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Smart Growth

Spotlight Effect - Paralyzing Business Owners From Leading with a Plan

By Mike Gomez
Free Coffee Meeting

Over the last three months I’ve been talking with a business owner ($3-5M annual revenue) about the power of planning. How setting his company on a course towards a specific measurable destination will do a lot to address some of his more pressing management challenges. Chief among these challenges he said is getting out from under the overwhelming stack of 'stuff' that seems to always overfill his plate but fails to produce any real tangible business or performance changes. A common issue with business owners.

He has yet to commit to launch this analysis of his business and the market in which he competes to define his company’s very first 3-year strategic plan. (They've been operating for over 20 years.)

At our last meeting he confided that he fully understood the value and importance of plotting a course for the future. Of letting that course set the priorities for initiatives and actions he should be undertaking. He went on to say that the price for the service to assist him and his leadership team through this process was reasonable. So you can imagine my puzzled look when he said he still wasn’t prepared to launch the engagement. There was something in his body language that told me the answer as to, why, was just a little uncomfortable for him to admit. So I waited him out. And he eventually told me.

The reason was not a total surprise but it’s paralyzing effect on this owner/CEO did surprise me. The reason?

He knew that once he commits to this undertaking, and measurable goals are established, he himself will forever have to change the way he runs the business. No longer will he be able to ‘get away’ with his casual management style or failing to meet unspecified sales, marketing, financial or operational goals. The spotlight will be on him to perform, to lead.

Published and transparent goals will force him to hold himself and his staff more accountable. And to take action when they fail. This is the kind of encounter he dreads. But he knows in his gut is important in growth oriented companies.

I am familiar with this spotlight effect on employees of companies who have undergone the transformation from a ‘winging-it’ to a plan-based leadership style. For example, I am no longer surprised to witness as many as five employees will leave or be fired within 9-months of completion of a new strategic plan and the initiation of a more accountability-based management style. These are employees that elevated to an art their ability to look and sound busy when the boss is around but actually accomplish little. Ironically, everyone in the company knows about theses slackers. The spotlight is now on them to accomplish specific contributing tasks at a specific time. The sweet gig of dodging accountability is up.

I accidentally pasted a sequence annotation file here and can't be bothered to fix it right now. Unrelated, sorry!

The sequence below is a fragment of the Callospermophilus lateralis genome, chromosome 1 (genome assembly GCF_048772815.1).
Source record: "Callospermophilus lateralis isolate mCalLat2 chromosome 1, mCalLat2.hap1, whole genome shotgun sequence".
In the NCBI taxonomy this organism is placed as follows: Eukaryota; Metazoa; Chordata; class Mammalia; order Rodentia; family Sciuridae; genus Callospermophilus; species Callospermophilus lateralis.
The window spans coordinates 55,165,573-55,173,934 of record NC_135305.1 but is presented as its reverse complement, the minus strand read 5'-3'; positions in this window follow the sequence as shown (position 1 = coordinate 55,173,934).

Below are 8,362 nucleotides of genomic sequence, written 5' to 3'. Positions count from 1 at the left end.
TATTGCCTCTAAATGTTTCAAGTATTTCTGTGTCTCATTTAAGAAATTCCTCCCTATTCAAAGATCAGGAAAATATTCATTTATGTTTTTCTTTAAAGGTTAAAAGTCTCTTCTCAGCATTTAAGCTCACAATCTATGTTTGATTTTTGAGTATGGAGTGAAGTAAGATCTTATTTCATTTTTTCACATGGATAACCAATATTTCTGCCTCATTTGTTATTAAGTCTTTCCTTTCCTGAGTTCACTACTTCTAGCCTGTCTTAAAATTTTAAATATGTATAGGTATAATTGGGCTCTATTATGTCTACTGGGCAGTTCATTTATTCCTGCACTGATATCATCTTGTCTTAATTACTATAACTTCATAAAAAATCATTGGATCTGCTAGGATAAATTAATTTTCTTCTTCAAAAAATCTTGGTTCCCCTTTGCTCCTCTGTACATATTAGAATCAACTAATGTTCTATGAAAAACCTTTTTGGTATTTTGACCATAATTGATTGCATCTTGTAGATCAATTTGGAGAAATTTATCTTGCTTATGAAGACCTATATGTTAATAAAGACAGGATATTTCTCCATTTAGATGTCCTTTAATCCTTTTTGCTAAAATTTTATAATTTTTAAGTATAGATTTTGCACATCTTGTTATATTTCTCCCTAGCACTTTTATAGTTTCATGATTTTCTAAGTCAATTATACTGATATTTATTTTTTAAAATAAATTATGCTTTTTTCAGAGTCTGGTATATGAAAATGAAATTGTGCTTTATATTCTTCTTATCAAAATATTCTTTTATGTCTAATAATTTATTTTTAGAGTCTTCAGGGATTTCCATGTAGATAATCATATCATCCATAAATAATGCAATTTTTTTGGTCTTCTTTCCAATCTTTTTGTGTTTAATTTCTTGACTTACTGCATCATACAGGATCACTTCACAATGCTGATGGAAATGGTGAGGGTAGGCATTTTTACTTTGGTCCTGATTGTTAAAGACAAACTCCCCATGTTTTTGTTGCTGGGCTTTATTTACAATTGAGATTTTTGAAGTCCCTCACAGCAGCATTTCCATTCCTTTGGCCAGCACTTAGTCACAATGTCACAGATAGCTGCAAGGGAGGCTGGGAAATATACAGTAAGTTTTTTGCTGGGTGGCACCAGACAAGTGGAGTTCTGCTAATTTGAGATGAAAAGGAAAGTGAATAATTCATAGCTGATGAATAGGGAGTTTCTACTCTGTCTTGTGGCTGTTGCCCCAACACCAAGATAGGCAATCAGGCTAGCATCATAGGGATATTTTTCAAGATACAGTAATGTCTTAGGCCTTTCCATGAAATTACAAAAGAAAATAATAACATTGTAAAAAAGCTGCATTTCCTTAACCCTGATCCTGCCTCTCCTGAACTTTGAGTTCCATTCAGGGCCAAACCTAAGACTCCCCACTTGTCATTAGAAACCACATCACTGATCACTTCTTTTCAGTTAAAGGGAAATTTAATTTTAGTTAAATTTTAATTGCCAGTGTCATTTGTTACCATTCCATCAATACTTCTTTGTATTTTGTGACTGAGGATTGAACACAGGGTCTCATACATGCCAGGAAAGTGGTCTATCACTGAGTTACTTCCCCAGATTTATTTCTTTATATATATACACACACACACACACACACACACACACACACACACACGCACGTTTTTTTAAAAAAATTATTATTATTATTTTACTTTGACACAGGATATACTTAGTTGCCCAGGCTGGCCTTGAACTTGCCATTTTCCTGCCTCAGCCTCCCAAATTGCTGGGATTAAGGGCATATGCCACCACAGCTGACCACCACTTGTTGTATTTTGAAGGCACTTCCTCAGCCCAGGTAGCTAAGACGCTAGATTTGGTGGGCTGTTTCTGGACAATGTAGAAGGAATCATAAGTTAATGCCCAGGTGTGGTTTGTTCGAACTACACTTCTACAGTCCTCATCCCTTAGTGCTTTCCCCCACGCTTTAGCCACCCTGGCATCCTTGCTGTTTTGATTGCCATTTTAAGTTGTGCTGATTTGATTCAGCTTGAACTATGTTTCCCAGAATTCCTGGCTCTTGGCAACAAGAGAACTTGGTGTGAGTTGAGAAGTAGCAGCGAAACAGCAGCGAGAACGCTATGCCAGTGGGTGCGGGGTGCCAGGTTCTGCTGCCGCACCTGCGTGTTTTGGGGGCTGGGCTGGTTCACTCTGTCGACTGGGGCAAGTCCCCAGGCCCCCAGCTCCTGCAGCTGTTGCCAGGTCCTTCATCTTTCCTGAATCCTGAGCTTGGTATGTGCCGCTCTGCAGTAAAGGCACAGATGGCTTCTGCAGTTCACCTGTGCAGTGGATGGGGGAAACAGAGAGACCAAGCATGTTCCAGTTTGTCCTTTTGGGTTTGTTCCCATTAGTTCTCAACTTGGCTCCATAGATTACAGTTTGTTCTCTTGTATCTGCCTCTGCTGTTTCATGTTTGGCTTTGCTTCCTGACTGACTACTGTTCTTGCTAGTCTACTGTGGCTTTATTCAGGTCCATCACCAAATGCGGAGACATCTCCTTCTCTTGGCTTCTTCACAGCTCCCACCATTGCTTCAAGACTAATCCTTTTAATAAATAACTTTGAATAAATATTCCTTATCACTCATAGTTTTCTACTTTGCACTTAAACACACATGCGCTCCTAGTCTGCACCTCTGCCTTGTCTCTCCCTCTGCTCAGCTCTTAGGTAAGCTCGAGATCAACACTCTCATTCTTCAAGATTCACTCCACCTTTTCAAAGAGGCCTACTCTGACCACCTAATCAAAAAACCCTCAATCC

So after 15 years of consulting I learned something new.

That the spotlight effect on business owners, the fear of exposing your leadership skills to scrutiny by having actual and numerous business yardsticks from which you will be measured, can be palpable and cause inaction.

So how do you overcome this real fear. First acknowledge it. Then forensically analyze it. Are your fears justified or out of proportion with reality. In a piece about The Spotlight Effect, in Psychology Today, Rodolfo Mendoza-Denton Ph.D. wrote:

"This is not to say that people don't notice you at all; only that people do not process information about you as deeply as you do. In other words, while you're stuck ruminating, people have likely moved on. No big deal."

After analysis give this fear some sense of weight. Is it a 1 or a 10? Place this on one end of a decision scale.

The second step is to acknowledge the fact that, though you have 'gotten away' with running your business by the seat of your pants, it has likely come at a cost.

These are just a few that have been shared with me over the years. Now place this on the opposite end of the scale.

Which way does it tilt?

If it is any help in your deliberation, the message I hear most from clients after completion of the process and delivery of the plan is one of relief NOT one of intimidation (to perform) or fear (of failure). Here is one quote,

"I had the best night sleep in a long while because you got everything out of my head and onto paper. Now I know where I'm driving the business and have a script for what I should be doing to lead us there".

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